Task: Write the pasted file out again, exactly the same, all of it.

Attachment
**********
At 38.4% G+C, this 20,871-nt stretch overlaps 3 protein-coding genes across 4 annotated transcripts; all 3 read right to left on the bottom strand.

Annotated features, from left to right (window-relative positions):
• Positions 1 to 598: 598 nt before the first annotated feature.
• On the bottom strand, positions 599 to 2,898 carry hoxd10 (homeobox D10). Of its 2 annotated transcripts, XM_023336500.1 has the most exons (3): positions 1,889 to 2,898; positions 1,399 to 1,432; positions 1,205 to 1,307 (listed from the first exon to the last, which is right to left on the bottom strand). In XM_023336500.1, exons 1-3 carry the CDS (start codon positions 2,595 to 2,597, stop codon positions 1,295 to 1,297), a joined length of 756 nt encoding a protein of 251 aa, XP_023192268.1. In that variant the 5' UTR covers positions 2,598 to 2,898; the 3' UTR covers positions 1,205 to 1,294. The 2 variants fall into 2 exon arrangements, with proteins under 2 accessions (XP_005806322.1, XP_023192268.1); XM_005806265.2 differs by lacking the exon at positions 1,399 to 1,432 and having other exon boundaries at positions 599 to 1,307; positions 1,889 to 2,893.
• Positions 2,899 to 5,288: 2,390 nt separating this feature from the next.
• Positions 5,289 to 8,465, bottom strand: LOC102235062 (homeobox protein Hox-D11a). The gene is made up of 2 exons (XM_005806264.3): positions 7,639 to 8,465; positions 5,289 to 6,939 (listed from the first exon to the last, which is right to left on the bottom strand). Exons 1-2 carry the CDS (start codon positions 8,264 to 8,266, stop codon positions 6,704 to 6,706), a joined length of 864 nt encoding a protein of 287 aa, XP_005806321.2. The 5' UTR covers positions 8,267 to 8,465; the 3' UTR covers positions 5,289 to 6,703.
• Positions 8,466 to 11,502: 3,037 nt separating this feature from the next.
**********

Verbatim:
At 38.4% G+C, this 20,871-nt stretch overlaps 3 protein-coding genes across 4 annotated transcripts; all 3 read right to left on the bottom strand.

Annotated features, from left to right (window-relative positions):
• Positions 1 to 598: 598 nt before the first annotated feature.
• On the bottom strand, positions 599 to 2,898 carry hoxd10 (homeobox D10). Of its 2 annotated transcripts, XM_023336500.1 has the most exons (3): positions 1,889 to 2,898; positions 1,399 to 1,432; positions 1,205 to 1,307 (listed from the first exon to the last, which is right to left on the bottom strand). In XM_023336500.1, exons 1-3 carry the CDS (start codon positions 2,595 to 2,597, stop codon positions 1,295 to 1,297), a joined length of 756 nt encoding a protein of 251 aa, XP_023192268.1. In that variant the 5' UTR covers positions 2,598 to 2,898; the 3' UTR covers positions 1,205 to 1,294. The 2 variants fall into 2 exon arrangements, with proteins under 2 accessions (XP_005806322.1, XP_023192268.1); XM_005806265.2 differs by lacking the exon at positions 1,399 to 1,432 and having other exon boundaries at positions 599 to 1,307; positions 1,889 to 2,893.
• Positions 2,899 to 5,288: 2,390 nt separating this feature from the next.
• Positions 5,289 to 8,465, bottom strand: LOC102235062 (homeobox protein Hox-D11a). The gene is made up of 2 exons (XM_005806264.3): positions 7,639 to 8,465; positions 5,289 to 6,939 (listed from the first exon to the last, which is right to left on the bottom strand). Exons 1-2 carry the CDS (start codon positions 8,264 to 8,266, stop codon positions 6,704 to 6,706), a joined length of 864 nt encoding a protein of 287 aa, XP_005806321.2. The 5' UTR covers positions 8,267 to 8,465; the 3' UTR covers positions 5,289 to 6,703.
• Positions 8,466 to 11,502: 3,037 nt separating this feature from the next.